Federal agencies are investigating a recent crash of a Tesla Model S electric car in California, raising concerns over the safety of semi-autonomous and self-driving cars.
The Tesla Model S was traveling at 65 mph on Interstate 405 when it crashed into a parked fire truck on the side of the highway, after having responded to an earlier accident.
The Tesla driver told the California Highway Patrol that he had activated Autopilot before the crash. According to a statement released by Tesla, the driver, who is known to them, said he was traveling behind a pickup truck with Autopilot engaged. Because of the truck’s size, the Tesla driver could not see what was in front of it. One report states that the pickup truck swerved into the right lane after suddenly coming upon the parked firetruck, and the Tesla driver didn’t see it in time to react to avoid it.
The National Transportation Safety Board (NTSB) and the National Highway Traffic Safety Administration (NHTSA) are investigating the performance of Autopilot, which keeps a semi-autonomous vehicle centered in its lane at a set distance from any vehicles driving in front of it, as well as its ability to safely change lanes and brake automatically.
The crash raises many questions about the semi-autonomous vehicle. Did the Autopilot sensors fail to pick up on the presence of the firetruck ahead? Why didn’t the Tesla’s Autopilot system have time to react while driving at 65 mph? Why didn’t the self-braking system deploy? Was the vehicle traveling too closely behind the pickup? Did the driver fail to appropriately monitor the vehicle’s performance?
The Model S Autopilot is a level 2 on a self-driving scale of 0 to 5. Level 5 vehicles can operate autonomously almost any scenario. Level 2 systems are usually limited to use on interstate highways. With level 2 systems, drivers are supposed to continuously monitor vehicle performance and be ready to take control if necessary.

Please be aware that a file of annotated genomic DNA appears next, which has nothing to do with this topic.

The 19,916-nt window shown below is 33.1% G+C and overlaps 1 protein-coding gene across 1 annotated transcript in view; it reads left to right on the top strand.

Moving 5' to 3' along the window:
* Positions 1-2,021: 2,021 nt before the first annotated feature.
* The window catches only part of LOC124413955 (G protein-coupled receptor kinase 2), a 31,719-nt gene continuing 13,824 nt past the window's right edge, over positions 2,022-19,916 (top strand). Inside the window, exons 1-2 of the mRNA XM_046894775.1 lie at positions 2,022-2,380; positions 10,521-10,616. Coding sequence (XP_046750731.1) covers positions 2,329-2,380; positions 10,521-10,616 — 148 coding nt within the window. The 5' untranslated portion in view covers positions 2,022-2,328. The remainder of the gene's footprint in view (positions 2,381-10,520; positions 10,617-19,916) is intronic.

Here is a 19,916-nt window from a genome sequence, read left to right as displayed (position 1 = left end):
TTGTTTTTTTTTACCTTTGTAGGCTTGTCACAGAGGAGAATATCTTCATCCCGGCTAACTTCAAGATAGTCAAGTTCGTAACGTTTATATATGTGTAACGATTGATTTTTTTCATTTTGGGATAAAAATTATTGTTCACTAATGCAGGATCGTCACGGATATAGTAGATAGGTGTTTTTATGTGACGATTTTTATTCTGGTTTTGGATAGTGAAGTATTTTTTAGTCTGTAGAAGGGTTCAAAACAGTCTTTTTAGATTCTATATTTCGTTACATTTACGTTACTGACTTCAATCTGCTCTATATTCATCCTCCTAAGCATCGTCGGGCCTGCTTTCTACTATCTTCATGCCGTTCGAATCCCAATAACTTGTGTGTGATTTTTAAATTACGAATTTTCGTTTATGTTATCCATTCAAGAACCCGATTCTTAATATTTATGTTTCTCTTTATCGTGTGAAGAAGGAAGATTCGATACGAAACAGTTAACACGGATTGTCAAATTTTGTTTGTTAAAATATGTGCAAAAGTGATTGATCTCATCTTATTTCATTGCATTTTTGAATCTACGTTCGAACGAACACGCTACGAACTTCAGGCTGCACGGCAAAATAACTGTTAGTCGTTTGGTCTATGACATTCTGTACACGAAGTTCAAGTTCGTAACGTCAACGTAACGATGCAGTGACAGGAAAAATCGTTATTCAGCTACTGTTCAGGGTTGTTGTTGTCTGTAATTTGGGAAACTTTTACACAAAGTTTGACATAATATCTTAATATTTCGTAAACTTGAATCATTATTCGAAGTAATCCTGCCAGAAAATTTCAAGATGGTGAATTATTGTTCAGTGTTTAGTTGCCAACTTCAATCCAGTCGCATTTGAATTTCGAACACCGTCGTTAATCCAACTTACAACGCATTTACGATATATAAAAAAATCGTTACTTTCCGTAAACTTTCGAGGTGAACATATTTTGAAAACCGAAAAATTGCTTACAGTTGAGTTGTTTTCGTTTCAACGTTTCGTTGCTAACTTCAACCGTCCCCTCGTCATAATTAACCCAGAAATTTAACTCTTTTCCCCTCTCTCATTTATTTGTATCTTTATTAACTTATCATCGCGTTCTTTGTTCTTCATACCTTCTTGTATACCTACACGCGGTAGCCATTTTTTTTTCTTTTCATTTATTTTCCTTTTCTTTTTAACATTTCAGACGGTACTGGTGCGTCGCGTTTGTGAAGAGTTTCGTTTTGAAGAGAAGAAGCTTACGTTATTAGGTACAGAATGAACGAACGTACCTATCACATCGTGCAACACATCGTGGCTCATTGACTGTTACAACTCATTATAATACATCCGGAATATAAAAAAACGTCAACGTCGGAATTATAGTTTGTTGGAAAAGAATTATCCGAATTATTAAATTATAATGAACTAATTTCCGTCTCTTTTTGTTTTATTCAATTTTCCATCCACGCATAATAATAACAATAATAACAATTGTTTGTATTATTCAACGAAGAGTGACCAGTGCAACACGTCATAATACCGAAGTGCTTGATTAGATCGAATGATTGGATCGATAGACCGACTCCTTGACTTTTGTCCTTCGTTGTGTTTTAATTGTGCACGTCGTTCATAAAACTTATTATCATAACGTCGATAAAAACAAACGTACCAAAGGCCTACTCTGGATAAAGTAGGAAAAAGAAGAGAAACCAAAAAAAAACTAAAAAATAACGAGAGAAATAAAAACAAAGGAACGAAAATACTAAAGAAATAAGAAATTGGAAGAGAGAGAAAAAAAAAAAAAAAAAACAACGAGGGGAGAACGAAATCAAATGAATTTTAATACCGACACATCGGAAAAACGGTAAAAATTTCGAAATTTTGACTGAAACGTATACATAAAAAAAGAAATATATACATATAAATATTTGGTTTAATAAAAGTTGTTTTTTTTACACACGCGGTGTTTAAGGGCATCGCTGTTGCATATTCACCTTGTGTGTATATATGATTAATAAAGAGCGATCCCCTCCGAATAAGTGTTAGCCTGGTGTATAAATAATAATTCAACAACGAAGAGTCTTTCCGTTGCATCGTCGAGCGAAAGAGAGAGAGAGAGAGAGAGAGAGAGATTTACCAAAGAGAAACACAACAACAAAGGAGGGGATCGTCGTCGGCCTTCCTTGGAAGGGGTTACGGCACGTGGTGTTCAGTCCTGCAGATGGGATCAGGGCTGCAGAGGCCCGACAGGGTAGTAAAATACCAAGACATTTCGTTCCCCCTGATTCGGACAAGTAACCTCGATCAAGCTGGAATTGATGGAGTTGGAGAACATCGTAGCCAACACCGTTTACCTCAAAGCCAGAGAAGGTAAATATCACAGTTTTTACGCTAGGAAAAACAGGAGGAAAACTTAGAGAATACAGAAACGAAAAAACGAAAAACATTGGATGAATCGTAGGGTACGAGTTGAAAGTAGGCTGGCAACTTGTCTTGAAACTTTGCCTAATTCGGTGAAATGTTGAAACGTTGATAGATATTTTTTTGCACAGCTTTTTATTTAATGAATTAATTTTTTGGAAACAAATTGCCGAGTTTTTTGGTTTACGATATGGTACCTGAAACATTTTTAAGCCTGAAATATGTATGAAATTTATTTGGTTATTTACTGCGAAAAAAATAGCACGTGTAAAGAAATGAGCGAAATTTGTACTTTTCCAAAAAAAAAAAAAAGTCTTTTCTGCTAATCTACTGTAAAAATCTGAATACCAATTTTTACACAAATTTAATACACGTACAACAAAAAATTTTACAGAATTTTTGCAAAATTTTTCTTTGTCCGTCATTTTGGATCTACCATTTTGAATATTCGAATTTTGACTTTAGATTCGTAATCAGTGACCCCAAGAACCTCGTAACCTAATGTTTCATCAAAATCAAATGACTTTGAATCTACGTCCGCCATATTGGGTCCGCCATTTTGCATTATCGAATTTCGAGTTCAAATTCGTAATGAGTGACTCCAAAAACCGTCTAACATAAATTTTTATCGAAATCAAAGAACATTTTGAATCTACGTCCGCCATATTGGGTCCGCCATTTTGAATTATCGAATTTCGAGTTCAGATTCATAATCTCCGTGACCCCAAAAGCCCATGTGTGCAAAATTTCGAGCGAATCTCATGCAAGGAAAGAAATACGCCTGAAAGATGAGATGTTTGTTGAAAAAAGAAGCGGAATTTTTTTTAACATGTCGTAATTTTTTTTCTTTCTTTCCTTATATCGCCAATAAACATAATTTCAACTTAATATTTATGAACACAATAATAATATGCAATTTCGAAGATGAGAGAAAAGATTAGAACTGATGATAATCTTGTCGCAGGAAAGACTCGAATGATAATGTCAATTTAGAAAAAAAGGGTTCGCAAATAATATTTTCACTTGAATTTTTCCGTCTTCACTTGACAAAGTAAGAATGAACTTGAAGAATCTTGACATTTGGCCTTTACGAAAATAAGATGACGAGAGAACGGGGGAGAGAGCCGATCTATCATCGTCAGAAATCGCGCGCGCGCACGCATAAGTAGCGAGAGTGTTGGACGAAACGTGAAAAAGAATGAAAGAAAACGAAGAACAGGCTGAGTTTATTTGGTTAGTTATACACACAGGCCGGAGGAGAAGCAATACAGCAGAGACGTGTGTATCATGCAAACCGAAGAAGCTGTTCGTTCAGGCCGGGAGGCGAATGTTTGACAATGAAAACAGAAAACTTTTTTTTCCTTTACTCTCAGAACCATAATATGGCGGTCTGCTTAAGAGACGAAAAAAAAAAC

Previous accident involving Tesla Model S Autopilot
In May of 2016 the NTSB determined that a fatal crash in Florida of a similar make car was caused by the Tesla driver’s overreliance on technology and the truck driver who made a left turn in front of him; however, they did believe the design limitations of the Autopilot played a major role. They determined that the sedan’s cameras and radar weren’t capable of detecting a vehicle turning into its path.
The NTSB re-issued previous recommendations that the government require all new cars and trucks to be equipped with advanced technology that wirelessly transmits the vehicles’ location, speed, heading and other information to other vehicles in order to prevent collisions.
NHTSA’s biggest warning to automakers is to not treat semi-autonomous cars as if they were fully self-driving.
Fortunately, the Tesla driver escaped injury with only minor cuts and bruises and Tesla and other automakers are using this accident to take a closer to see how they can improve the safety of all future self-driving and fully-autonomous vehicles.
Would you feel safe sharing the the road with a self-driving or semi-autonomous vehicle? Would you feel safe driving one? I, for one, hope that the auto manufacturers leave no stone unturned when it comes to safety in their rush to dominate the market.
Group Matrix Blog – January 29 – by Sharon Bowles